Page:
Unfortunately this question is relatively general, and also has a lot of sub-questions and branches associated with it; however, I suspect that other students wonder about it and thus hope it may be useful for other people too. I'm interested in learning modern Grothendieck-style algebraic geometry in depth. I have some familiarity with classical varieties, schemes, and sheaf cohomology (via Hartshorne and a fair portion of EGA I) but would like to get into some of the fancy modern things like stacks, étale cohomology, intersection theory, moduli spaces, etc. However, there is a vast amount of material to understand before one gets there, and there seems to be a big jump between each pair of sources. Bourbaki apparently didn't get anywhere near algebraic geometry.

So, does anyone have any suggestions on how to tackle such a broad subject, references to read (including motivation, preferably!), or advice on which order the material should ultimately be learned--including the prerequisites? Is there ultimately an "algebraic geometry sucks" phase for every aspiring algebraic geometer, as Harrison suggested on these forums for pure algebra, that only (enormous) persistence can overcome?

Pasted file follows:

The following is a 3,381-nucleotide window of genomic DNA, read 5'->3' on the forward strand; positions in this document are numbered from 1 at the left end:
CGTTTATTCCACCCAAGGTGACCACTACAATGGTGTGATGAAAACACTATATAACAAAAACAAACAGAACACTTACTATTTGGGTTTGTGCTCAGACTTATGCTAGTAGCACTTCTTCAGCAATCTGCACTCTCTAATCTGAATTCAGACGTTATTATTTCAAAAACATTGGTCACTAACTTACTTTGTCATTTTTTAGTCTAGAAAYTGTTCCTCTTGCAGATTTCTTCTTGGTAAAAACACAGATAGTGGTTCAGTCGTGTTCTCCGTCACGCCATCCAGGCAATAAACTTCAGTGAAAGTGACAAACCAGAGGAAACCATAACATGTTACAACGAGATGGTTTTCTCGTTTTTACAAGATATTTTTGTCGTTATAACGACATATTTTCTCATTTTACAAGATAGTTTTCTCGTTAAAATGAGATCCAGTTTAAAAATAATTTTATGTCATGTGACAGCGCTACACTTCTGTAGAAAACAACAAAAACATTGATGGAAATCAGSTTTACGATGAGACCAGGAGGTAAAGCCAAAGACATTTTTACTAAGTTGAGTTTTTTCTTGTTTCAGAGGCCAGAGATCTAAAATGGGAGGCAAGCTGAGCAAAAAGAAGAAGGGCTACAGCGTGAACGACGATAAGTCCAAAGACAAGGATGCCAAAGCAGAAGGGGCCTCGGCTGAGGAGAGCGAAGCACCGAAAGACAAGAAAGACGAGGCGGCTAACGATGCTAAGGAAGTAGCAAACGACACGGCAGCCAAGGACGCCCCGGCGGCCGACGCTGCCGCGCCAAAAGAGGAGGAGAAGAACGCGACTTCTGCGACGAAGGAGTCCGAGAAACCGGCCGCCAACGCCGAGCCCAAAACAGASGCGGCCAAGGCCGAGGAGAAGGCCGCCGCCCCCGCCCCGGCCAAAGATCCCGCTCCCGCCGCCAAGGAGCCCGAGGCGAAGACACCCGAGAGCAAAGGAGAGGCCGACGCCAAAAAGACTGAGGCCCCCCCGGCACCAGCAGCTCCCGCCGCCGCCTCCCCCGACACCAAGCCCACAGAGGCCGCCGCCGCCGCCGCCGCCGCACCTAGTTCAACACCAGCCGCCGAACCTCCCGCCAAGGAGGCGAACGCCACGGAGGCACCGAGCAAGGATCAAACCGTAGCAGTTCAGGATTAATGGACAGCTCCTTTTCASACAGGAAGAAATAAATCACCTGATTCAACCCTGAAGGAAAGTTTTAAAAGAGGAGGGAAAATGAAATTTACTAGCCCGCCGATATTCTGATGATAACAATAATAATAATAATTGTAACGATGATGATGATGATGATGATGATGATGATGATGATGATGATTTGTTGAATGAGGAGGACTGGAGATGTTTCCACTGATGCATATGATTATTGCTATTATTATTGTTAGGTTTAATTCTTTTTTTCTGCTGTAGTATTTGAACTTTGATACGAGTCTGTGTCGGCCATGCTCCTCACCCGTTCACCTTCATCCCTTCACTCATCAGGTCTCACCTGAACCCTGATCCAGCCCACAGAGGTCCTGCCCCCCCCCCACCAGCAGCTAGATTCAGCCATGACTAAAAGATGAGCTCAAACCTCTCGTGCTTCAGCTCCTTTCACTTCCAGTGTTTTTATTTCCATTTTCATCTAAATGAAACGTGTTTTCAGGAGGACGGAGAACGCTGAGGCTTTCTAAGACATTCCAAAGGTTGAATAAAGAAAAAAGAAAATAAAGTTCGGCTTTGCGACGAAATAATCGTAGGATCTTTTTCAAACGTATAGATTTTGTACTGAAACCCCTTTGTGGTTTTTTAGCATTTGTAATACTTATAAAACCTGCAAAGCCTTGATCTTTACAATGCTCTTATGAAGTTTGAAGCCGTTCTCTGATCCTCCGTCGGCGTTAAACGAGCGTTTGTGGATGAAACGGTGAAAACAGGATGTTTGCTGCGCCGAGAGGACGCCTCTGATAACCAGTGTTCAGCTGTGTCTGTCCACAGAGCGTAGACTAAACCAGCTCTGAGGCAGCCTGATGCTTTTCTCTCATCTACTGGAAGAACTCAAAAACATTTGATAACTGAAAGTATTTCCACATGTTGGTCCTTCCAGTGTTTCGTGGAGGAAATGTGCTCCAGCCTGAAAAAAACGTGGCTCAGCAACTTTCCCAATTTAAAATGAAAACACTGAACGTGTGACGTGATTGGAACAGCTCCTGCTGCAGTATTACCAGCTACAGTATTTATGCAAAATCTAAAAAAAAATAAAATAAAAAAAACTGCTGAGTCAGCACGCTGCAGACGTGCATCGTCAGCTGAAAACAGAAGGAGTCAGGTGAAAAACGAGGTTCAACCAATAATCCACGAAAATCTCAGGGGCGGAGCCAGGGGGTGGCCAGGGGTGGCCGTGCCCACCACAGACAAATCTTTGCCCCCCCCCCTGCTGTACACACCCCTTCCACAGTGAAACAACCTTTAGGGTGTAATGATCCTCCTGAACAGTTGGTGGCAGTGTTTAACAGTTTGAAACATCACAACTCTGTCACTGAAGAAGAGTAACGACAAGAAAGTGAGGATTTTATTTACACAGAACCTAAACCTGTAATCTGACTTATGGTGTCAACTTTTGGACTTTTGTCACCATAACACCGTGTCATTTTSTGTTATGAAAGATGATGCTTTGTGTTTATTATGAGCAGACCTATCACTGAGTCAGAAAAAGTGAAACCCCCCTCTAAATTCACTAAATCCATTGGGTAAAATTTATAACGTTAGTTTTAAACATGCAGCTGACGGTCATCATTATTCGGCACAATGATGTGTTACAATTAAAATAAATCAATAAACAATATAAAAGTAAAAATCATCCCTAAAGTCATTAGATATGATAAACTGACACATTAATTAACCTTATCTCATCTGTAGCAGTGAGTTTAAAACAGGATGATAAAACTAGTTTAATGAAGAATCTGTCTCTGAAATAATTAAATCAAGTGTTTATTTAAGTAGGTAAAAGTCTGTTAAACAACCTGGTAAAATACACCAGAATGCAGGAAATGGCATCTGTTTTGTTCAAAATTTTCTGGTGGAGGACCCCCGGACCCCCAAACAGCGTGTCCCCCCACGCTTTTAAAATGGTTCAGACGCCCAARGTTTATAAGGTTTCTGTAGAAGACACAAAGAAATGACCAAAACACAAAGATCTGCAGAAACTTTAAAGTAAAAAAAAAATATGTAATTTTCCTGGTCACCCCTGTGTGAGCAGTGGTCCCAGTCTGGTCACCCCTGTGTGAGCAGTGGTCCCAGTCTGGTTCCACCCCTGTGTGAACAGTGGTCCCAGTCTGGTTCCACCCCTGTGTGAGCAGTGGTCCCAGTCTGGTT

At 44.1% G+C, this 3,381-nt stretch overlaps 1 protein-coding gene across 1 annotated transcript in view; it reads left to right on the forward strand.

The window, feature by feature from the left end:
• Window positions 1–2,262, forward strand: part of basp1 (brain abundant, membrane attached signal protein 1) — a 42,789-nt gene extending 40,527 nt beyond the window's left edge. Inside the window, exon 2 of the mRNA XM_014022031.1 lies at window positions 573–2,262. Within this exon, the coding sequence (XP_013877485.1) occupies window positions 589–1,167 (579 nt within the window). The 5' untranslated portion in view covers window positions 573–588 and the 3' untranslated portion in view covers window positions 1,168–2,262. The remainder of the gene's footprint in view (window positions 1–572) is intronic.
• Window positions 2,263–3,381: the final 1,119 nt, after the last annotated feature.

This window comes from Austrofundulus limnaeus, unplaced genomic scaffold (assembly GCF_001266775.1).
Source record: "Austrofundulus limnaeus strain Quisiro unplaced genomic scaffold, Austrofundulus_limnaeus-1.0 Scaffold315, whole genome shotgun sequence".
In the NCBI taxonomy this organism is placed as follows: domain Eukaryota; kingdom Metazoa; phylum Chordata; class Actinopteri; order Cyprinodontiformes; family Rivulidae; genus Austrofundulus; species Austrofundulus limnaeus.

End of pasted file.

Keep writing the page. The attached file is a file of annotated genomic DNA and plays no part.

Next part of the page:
Ihave a "foo sucks" phase for pretty much everything: I learn some shiny new facts about something, get heavily into it for a while without understanding it on more than a surface level, and then when I start to learn it "for real," there's more ugly technical details and fewer of the broad, striking generalities that attracted me to the field. So this is more a byproduct of my way of learning things than an absolute necessity. $\endgroup$